QUAY: Vivek Killed It At The Iowa Summit. Here’s What His Next Move Should Be

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Grayson Quay News & Opinion Editor
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After Friday’s Family Leadership Summit in Iowa, entrepreneur and anti-woke author Vivek Ramaswamy still probably won’t end up in the White House. But he’s become the man to watch in the Republican presidential primary race.

Ramaswamy’s delivery is crisp, his biography compelling, his policies broadly popular and his outsider credentials unmatched, even by former President Donald Trump. He had a strong rapport with host and Daily Caller co-founder Tucker Carlson, displaying some of the charm of 2007 Obama and largely shedding the excessive polish that hampered his earlier interviews. 

He gave an answer on Ukraine that threw red meat to the nationalists while also coming across as learned and statesmanlike. He threaded the needle brilliantly on Jan. 6. He spoke movingly of his interactions with inner-city voters, proving that it’s possible to play the unifier and the fighter simultaneously. And he had one of the best soundbites of the day:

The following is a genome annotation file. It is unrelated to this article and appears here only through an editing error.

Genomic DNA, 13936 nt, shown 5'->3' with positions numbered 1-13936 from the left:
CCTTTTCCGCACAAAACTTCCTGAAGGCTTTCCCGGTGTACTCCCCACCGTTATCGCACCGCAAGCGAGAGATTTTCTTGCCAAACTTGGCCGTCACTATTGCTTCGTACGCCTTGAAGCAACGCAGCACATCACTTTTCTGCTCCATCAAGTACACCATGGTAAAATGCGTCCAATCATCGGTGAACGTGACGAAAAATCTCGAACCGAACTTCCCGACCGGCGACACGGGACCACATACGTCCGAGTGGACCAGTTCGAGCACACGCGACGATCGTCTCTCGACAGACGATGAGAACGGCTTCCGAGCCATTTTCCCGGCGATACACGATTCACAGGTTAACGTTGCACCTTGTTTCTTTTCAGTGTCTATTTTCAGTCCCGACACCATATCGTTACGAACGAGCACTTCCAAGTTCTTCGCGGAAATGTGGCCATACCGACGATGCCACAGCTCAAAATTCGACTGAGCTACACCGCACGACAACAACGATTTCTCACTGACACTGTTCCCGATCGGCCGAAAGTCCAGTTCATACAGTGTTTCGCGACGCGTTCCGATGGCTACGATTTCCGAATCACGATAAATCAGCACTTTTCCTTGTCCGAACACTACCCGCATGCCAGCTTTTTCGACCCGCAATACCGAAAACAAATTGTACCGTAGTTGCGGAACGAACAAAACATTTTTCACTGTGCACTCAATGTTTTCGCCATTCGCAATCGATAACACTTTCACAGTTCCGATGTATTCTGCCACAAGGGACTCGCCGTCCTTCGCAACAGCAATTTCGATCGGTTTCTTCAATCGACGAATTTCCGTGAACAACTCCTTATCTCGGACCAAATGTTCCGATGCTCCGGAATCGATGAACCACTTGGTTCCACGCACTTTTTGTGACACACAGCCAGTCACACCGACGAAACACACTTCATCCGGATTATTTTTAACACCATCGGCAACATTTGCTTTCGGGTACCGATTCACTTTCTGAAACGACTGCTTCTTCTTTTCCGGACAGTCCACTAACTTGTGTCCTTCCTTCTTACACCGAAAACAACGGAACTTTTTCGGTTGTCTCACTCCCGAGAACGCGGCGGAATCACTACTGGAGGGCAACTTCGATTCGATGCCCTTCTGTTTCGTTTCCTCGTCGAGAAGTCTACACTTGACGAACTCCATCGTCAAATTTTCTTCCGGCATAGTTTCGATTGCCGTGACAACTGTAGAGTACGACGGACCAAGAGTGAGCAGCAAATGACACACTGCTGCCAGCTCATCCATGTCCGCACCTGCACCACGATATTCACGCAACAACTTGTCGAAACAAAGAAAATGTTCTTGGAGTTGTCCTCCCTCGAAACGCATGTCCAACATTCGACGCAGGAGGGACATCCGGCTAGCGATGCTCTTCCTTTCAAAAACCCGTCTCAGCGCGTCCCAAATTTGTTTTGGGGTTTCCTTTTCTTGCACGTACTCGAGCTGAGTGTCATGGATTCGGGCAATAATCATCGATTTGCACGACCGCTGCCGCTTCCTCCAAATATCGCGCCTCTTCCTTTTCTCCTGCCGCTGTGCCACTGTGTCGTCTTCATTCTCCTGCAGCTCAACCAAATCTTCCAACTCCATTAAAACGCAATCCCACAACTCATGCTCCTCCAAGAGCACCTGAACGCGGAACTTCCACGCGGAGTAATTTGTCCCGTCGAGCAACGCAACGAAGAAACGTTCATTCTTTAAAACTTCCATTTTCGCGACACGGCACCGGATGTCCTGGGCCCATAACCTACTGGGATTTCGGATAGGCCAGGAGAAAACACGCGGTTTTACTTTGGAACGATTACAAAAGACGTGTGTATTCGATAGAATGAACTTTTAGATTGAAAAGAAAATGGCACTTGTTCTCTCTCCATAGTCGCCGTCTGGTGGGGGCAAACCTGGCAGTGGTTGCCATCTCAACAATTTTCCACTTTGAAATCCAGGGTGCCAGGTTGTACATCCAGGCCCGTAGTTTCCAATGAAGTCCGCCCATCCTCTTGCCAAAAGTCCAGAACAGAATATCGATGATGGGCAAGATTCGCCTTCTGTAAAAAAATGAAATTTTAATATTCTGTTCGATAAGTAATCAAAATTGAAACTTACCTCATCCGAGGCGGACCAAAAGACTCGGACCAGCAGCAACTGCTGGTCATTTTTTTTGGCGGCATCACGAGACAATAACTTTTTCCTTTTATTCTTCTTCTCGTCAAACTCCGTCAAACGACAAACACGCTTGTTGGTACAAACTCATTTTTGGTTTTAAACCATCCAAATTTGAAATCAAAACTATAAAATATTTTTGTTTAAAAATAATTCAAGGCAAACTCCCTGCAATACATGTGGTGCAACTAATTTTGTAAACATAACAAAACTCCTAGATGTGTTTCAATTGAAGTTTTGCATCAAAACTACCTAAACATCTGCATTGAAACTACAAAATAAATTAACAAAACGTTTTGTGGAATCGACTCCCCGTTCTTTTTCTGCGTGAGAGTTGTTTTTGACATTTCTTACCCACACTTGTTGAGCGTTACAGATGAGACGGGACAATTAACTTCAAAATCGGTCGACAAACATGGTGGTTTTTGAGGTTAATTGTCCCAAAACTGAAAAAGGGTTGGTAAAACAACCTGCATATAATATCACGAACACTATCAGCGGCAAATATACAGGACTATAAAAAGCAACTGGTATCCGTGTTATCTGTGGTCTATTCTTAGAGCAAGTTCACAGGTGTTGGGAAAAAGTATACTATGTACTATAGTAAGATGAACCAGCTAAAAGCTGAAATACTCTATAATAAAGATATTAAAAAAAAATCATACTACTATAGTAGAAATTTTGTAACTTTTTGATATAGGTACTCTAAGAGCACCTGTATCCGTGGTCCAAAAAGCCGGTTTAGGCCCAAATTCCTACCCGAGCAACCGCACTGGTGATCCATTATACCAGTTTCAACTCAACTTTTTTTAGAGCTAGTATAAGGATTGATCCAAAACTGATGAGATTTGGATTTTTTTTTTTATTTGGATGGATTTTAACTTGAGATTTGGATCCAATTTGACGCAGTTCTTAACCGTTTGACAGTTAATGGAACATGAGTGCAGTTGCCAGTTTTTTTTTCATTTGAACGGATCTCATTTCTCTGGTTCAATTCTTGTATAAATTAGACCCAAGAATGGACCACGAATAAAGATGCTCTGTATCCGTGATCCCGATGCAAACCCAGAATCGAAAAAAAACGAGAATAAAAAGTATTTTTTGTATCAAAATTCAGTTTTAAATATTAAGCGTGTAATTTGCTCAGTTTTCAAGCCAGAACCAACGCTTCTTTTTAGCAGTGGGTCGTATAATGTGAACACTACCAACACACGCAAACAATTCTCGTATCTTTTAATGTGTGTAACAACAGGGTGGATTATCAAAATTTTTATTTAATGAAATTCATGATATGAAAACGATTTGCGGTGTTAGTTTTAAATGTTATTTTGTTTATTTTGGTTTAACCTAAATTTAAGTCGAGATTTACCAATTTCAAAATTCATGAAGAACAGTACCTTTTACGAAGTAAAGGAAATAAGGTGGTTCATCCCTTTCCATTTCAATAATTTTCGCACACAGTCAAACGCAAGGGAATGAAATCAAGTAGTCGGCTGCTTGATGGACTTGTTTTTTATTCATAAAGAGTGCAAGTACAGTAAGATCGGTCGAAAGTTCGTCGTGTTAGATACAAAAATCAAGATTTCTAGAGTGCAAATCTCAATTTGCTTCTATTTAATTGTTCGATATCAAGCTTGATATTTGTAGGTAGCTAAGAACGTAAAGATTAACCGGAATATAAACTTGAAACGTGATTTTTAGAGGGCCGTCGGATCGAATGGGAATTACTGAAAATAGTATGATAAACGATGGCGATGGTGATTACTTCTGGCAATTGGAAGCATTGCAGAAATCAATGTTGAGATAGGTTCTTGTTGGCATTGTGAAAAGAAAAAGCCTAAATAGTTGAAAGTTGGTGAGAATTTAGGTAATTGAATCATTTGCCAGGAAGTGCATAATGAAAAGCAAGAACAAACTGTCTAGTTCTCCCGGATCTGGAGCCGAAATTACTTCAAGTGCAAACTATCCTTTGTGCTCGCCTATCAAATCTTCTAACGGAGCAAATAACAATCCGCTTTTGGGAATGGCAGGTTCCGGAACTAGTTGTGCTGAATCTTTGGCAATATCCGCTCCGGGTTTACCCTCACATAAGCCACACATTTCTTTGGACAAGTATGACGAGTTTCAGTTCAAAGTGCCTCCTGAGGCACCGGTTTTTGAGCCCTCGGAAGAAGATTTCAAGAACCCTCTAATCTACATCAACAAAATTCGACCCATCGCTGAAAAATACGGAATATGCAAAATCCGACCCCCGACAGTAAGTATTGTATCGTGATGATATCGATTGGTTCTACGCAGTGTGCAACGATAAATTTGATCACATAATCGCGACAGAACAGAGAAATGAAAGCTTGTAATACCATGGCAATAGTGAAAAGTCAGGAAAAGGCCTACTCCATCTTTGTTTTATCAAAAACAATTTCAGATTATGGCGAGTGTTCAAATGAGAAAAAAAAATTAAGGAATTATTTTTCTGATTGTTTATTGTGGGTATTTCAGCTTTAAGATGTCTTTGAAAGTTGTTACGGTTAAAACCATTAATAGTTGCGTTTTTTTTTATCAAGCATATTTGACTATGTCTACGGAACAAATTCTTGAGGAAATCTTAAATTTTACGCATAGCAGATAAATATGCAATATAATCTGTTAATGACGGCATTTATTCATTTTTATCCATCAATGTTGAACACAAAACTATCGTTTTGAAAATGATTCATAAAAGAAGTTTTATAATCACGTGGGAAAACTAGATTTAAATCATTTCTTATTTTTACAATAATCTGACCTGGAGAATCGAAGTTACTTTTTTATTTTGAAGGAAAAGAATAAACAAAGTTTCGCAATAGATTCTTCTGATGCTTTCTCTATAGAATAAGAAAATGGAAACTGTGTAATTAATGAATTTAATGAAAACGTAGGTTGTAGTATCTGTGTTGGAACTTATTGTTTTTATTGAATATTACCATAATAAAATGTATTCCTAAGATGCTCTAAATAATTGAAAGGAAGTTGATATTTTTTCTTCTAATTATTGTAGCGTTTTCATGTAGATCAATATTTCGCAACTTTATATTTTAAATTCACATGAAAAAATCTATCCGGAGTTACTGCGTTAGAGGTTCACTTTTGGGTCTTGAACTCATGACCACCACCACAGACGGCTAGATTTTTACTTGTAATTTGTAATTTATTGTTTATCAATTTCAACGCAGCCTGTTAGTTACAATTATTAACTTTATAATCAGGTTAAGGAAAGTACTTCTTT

“I did have privilege. I didn’t grow up in money, but I had two parents in the house, a mother and a father, with a focus on education and a faith in God,” he said. “And you know what? That is the ultimate privilege. That if I’m gonna enjoy that, every kid in this country ought to enjoy it too.” (RELATED: Vivek Ramaswamy Explains How He’d Shut Down The FBI Without Congressional Permission)

Ramaswamy has even turned what could have been his greatest weakness, namely his Hinduism, into an asset, talking about God more than the devout evangelical South Carolina Sen. Tim Scott does, while never giving the impression that he’s too nice to throw down with the Deep State. 

He has former United Nations Ambassador Nikki Haley’s child-of-immigrants appeal without the baggage of a political career and a stint on the Boeing board. He’s bursting with new ideas while former Vice President Mike Pence repeats old Reaganite platitudes. And he’s truly magnetic, while so far Florida Gov. Ron DeSantis appears to be more like the opposite side of the magnet — the side that pushes stuff away instead of drawing it in.